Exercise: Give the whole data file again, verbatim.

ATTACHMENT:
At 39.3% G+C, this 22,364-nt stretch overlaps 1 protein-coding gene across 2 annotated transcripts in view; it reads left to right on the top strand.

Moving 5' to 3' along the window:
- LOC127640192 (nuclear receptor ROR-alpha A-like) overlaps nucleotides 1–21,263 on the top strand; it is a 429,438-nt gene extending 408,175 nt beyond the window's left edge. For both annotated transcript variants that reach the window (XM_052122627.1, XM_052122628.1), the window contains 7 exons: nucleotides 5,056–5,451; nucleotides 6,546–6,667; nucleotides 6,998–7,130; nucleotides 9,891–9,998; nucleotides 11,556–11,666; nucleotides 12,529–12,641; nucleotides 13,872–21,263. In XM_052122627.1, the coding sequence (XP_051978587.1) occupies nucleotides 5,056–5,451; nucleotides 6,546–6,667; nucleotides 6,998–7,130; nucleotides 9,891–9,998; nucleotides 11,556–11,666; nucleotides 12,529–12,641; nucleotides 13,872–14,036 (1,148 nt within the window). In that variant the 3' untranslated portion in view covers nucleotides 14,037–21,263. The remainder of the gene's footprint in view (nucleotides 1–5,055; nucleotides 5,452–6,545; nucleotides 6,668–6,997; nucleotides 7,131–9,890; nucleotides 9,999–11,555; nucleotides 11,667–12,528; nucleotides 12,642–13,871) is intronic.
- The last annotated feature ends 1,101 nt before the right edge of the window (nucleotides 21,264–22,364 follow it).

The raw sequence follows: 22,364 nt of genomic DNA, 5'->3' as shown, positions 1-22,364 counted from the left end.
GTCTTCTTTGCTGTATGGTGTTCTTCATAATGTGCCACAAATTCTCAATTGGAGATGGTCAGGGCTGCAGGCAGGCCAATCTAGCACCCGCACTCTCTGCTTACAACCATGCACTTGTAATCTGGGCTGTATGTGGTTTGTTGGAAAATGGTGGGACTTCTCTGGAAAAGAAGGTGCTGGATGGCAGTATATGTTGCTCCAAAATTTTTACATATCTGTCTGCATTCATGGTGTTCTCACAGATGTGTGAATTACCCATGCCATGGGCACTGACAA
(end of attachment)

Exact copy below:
At 39.3% G+C, this 22,364-nt stretch overlaps 1 protein-coding gene across 2 annotated transcripts in view; it reads left to right on the top strand.

Moving 5' to 3' along the window:
- LOC127640192 (nuclear receptor ROR-alpha A-like) overlaps nucleotides 1–21,263 on the top strand; it is a 429,438-nt gene extending 408,175 nt beyond the window's left edge. For both annotated transcript variants that reach the window (XM_052122627.1, XM_052122628.1), the window contains 7 exons: nucleotides 5,056–5,451; nucleotides 6,546–6,667; nucleotides 6,998–7,130; nucleotides 9,891–9,998; nucleotides 11,556–11,666; nucleotides 12,529–12,641; nucleotides 13,872–21,263. In XM_052122627.1, the coding sequence (XP_051978587.1) occupies nucleotides 5,056–5,451; nucleotides 6,546–6,667; nucleotides 6,998–7,130; nucleotides 9,891–9,998; nucleotides 11,556–11,666; nucleotides 12,529–12,641; nucleotides 13,872–14,036 (1,148 nt within the window). In that variant the 3' untranslated portion in view covers nucleotides 14,037–21,263. The remainder of the gene's footprint in view (nucleotides 1–5,055; nucleotides 5,452–6,545; nucleotides 6,668–6,997; nucleotides 7,131–9,890; nucleotides 9,999–11,555; nucleotides 11,667–12,528; nucleotides 12,642–13,871) is intronic.
- The last annotated feature ends 1,101 nt before the right edge of the window (nucleotides 21,264–22,364 follow it).

The raw sequence follows: 22,364 nt of genomic DNA, 5'->3' as shown, positions 1-22,364 counted from the left end.
GTCTTCTTTGCTGTATGGTGTTCTTCATAATGTGCCACAAATTCTCAATTGGAGATGGTCAGGGCTGCAGGCAGGCCAATCTAGCACCCGCACTCTCTGCTTACAACCATGCACTTGTAATCTGGGCTGTATGTGGTTTGTTGGAAAATGGTGGGACTTCTCTGGAAAAGAAGGTGCTGGATGGCAGTATATGTTGCTCCAAAATTTTTACATATCTGTCTGCATTCATGGTGTTCTCACAGATGTGTGAATTACCCATGCCATGGGCACTGACAA